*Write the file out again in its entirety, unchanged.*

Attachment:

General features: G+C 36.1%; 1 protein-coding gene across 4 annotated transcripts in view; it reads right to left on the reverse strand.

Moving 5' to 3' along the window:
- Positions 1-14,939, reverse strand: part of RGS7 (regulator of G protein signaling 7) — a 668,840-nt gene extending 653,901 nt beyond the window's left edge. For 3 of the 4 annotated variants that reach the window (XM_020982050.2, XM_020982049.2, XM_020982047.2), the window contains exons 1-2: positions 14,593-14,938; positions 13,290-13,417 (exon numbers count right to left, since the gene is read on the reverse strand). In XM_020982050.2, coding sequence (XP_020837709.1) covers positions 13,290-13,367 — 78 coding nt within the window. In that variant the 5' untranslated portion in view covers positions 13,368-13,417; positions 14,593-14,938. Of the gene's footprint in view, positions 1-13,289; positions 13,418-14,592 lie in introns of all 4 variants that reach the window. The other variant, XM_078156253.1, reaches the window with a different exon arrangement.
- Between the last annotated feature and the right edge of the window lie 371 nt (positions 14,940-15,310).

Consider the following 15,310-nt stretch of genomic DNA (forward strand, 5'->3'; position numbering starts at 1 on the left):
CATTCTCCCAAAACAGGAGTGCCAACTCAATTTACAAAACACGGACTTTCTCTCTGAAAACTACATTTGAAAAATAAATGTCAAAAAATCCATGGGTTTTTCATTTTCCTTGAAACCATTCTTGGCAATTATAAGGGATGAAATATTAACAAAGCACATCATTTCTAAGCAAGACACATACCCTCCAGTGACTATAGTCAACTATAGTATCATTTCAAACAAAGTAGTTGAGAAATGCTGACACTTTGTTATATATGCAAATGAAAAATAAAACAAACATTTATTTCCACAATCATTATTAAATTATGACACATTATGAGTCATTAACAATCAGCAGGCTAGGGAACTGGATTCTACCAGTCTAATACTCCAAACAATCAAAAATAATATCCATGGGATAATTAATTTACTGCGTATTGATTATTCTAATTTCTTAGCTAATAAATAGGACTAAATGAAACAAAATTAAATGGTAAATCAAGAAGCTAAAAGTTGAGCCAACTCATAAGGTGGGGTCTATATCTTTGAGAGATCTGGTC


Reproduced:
General features: G+C 36.1%; 1 protein-coding gene across 4 annotated transcripts in view; it reads right to left on the reverse strand.

Moving 5' to 3' along the window:
- Positions 1-14,939, reverse strand: part of RGS7 (regulator of G protein signaling 7) — a 668,840-nt gene extending 653,901 nt beyond the window's left edge. For 3 of the 4 annotated variants that reach the window (XM_020982050.2, XM_020982049.2, XM_020982047.2), the window contains exons 1-2: positions 14,593-14,938; positions 13,290-13,417 (exon numbers count right to left, since the gene is read on the reverse strand). In XM_020982050.2, coding sequence (XP_020837709.1) covers positions 13,290-13,367 — 78 coding nt within the window. In that variant the 5' untranslated portion in view covers positions 13,368-13,417; positions 14,593-14,938. Of the gene's footprint in view, positions 1-13,289; positions 13,418-14,592 lie in introns of all 4 variants that reach the window. The other variant, XM_078156253.1, reaches the window with a different exon arrangement.
- Between the last annotated feature and the right edge of the window lie 371 nt (positions 14,940-15,310).

Consider the following 15,310-nt stretch of genomic DNA (forward strand, 5'->3'; position numbering starts at 1 on the left):
CATTCTCCCAAAACAGGAGTGCCAACTCAATTTACAAAACACGGACTTTCTCTCTGAAAACTACATTTGAAAAATAAATGTCAAAAAATCCATGGGTTTTTCATTTTCCTTGAAACCATTCTTGGCAATTATAAGGGATGAAATATTAACAAAGCACATCATTTCTAAGCAAGACACATACCCTCCAGTGACTATAGTCAACTATAGTATCATTTCAAACAAAGTAGTTGAGAAATGCTGACACTTTGTTATATATGCAAATGAAAAATAAAACAAACATTTATTTCCACAATCATTATTAAATTATGACACATTATGAGTCATTAACAATCAGCAGGCTAGGGAACTGGATTCTACCAGTCTAATACTCCAAACAATCAAAAATAATATCCATGGGATAATTAATTTACTGCGTATTGATTATTCTAATTTCTTAGCTAATAAATAGGACTAAATGAAACAAAATTAAATGGTAAATCAAGAAGCTAAAAGTTGAGCCAACTCATAAGGTGGGGTCTATATCTTTGAGAGATCTGGTC